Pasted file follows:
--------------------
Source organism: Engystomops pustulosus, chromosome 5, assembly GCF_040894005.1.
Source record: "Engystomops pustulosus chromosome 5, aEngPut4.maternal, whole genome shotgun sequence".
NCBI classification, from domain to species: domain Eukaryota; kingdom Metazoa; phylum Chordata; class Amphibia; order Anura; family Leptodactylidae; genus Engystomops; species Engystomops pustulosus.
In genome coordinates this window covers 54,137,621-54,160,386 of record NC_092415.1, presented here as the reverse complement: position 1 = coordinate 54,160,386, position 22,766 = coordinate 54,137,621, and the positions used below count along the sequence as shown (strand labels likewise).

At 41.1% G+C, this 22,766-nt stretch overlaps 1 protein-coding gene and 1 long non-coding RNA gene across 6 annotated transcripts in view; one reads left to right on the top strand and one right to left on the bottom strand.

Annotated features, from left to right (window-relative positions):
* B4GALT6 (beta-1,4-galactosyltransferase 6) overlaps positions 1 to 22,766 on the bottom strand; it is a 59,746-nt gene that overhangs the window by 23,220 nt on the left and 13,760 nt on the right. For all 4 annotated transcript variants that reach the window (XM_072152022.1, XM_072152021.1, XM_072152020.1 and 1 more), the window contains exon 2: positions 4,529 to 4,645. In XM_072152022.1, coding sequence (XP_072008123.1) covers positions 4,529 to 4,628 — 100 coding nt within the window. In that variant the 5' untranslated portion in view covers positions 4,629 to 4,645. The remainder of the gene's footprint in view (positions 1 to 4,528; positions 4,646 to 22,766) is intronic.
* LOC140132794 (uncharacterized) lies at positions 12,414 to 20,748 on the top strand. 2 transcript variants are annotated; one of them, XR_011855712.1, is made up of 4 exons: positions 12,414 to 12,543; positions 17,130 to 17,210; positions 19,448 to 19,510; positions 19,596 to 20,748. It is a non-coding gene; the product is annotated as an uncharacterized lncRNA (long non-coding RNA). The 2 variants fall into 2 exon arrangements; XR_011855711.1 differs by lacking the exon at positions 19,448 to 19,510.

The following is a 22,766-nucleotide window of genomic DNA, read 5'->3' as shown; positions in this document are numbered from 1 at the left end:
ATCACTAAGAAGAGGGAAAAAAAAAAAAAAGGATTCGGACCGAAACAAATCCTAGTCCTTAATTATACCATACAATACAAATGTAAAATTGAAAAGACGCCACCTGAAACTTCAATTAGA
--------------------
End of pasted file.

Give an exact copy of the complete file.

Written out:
Source organism: Engystomops pustulosus, chromosome 5, assembly GCF_040894005.1.
Source record: "Engystomops pustulosus chromosome 5, aEngPut4.maternal, whole genome shotgun sequence".
NCBI classification, from domain to species: domain Eukaryota; kingdom Metazoa; phylum Chordata; class Amphibia; order Anura; family Leptodactylidae; genus Engystomops; species Engystomops pustulosus.
In genome coordinates this window covers 54,137,621-54,160,386 of record NC_092415.1, presented here as the reverse complement: position 1 = coordinate 54,160,386, position 22,766 = coordinate 54,137,621, and the positions used below count along the sequence as shown (strand labels likewise).

At 41.1% G+C, this 22,766-nt stretch overlaps 1 protein-coding gene and 1 long non-coding RNA gene across 6 annotated transcripts in view; one reads left to right on the top strand and one right to left on the bottom strand.

Annotated features, from left to right (window-relative positions):
* B4GALT6 (beta-1,4-galactosyltransferase 6) overlaps positions 1 to 22,766 on the bottom strand; it is a 59,746-nt gene that overhangs the window by 23,220 nt on the left and 13,760 nt on the right. For all 4 annotated transcript variants that reach the window (XM_072152022.1, XM_072152021.1, XM_072152020.1 and 1 more), the window contains exon 2: positions 4,529 to 4,645. In XM_072152022.1, coding sequence (XP_072008123.1) covers positions 4,529 to 4,628 — 100 coding nt within the window. In that variant the 5' untranslated portion in view covers positions 4,629 to 4,645. The remainder of the gene's footprint in view (positions 1 to 4,528; positions 4,646 to 22,766) is intronic.
* LOC140132794 (uncharacterized) lies at positions 12,414 to 20,748 on the top strand. 2 transcript variants are annotated; one of them, XR_011855712.1, is made up of 4 exons: positions 12,414 to 12,543; positions 17,130 to 17,210; positions 19,448 to 19,510; positions 19,596 to 20,748. It is a non-coding gene; the product is annotated as an uncharacterized lncRNA (long non-coding RNA). The 2 variants fall into 2 exon arrangements; XR_011855711.1 differs by lacking the exon at positions 19,448 to 19,510.

The following is a 22,766-nucleotide window of genomic DNA, read 5'->3' as shown; positions in this document are numbered from 1 at the left end:
ATCACTAAGAAGAGGGAAAAAAAAAAAAAAGGATTCGGACCGAAACAAATCCTAGTCCTTAATTATACCATACAATACAAATGTAAAATTGAAAAGACGCCACCTGAAACTTCAATTAGA